Transactions are still happening, and we potentially have a strategic partner that has a bunch of investors in their senior housing facilities and these assets need a certain cap rate for an exit. We can give them that certain cap rate while still being able to be fruitful to our investors. This group has about 40 assets they want to unload and we’re looking into that and where we could potentially take all those assets, and if we do, we will definitely hit that $5 billion number no problem.

So most of the dynamics really are tied to does the asset perform without debt on? We don’t want to get an asset where leverage causes negative leverage and it impacts cash flow. Prior to when we first talked, that wasn’t an issue. Today it’s an issue, and so when we transact, we’ve got to look at assets on an all-cash basis. So that’s really what is driving our acquisition strategy is does the academy asset produce the cash flow that’s attractive to investors on an all cash basis based on the cap rate that the seller is willing to sell it.

On navigating the challenging market environment:

You have to be more careful in today’s environment especially with the insurance premiums that have doubled. Right. So if you’re in Florida, and you’re buying assets in Florida, and it’s on the east coast of Florida, what are the insurance costs, you may buy the asset where the insurance has already set in place, but the insurance renews every year. So if it’s one number today, what’s the number next year and is that number double? And if that number is double, what does it do to my cash flow because my expenses have gone up through the roof. So you have to calculate what those costs are going to be when you’re presenting an offer to the seller. The seller can’t tell me or I guarantee you the insurance premium is going to stay where it’s at. Now we have to predict where it’s going to go. And we have to be a little bit more aggressive than conservative to make sure that when we do make an offer, all the numbers work. So yes, due diligence, especially today, is very, very important.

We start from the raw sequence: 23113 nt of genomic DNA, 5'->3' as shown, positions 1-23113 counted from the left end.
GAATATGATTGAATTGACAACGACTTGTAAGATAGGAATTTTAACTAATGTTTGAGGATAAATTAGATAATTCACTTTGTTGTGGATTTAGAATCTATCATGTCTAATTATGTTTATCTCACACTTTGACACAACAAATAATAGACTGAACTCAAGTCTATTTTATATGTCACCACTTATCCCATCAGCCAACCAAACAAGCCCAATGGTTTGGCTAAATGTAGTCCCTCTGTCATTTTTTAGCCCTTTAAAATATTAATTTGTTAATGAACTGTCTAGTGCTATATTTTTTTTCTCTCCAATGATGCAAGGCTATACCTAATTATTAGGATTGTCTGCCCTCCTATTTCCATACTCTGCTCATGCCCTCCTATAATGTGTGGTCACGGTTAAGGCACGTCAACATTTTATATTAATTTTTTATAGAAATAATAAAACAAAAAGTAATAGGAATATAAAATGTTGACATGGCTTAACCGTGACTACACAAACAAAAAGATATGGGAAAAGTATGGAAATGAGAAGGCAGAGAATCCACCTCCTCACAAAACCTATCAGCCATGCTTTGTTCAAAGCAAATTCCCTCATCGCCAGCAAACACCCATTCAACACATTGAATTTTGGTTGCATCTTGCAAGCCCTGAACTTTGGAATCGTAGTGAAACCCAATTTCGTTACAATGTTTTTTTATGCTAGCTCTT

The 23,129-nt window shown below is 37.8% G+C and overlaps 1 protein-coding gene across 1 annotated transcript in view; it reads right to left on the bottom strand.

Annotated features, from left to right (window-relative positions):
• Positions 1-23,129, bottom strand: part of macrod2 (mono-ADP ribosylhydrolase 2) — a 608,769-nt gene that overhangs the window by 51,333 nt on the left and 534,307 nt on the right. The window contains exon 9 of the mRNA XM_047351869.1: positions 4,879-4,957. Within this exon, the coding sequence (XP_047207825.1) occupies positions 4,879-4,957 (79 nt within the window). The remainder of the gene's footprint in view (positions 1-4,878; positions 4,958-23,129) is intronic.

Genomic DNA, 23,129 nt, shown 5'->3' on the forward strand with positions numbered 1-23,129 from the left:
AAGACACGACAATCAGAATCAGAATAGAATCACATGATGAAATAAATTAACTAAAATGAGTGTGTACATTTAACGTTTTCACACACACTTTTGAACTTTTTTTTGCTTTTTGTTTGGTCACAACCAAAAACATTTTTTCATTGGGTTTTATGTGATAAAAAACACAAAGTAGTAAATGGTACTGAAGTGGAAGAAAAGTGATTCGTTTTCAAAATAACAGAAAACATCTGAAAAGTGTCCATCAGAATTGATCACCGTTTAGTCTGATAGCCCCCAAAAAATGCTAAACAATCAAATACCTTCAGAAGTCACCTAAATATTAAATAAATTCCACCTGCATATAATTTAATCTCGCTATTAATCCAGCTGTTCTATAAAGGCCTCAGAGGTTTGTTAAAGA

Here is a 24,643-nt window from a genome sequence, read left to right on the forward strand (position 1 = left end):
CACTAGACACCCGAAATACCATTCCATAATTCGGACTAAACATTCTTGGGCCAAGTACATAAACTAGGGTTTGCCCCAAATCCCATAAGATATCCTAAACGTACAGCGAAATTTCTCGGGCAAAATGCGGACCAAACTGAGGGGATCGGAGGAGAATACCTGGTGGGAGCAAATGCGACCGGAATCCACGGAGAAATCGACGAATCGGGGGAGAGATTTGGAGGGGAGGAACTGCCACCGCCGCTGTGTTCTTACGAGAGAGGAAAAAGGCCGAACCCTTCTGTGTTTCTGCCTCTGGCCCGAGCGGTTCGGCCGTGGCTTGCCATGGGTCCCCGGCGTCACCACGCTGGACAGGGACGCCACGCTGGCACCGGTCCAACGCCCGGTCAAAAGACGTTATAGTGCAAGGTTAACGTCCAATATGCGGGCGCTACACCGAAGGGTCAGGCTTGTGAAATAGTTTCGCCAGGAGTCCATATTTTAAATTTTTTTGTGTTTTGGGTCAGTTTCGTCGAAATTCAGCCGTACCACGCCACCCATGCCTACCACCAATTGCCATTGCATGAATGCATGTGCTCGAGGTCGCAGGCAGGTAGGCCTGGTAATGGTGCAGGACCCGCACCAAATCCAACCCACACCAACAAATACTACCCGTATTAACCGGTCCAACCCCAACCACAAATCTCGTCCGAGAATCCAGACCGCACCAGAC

Employment is the biggest challenge right now. Without good people, you have to go to a staffing agency and that makes your payroll go up. We have insurance premiums going up. So now your cap rate and your net operating income is drastically changed. So the challenge today is staffing.

On what the company looks for in partnering with a regional operator:

We need financials from the operator to be GAAP compliant. When you’re a regional operator, which is a smaller operator, sometimes they just have a bookkeeper and that doesn’t work for us. In the future, we want to be a public reporting company. If they don’t have the infrastructure in place, we’ll buy the asset and replace the operator that does have the infrastructure in place. That’s very important to us.

We want to focus on areas where there’s surrounding hospitals so the hospitals are feeders to our facility and we want to make sure that we’re dealing with an operator with tremendous amount of experience because at the end of the day, the sticks and bricks are really not where the value is. The value is where the operator is doing a good job.

Outlook for 2024:

I think there’s so much wiggle room [in senior living] and if we can continue to buy assets on an all-cash basis then nothing’s off the table for us. We can go after acquisitions because we can write a check for it knowing that in the future we will put debt on it and we’ll take our money out. I think the senior housing space for 2024 and beyond is that I think we’re going to be okay.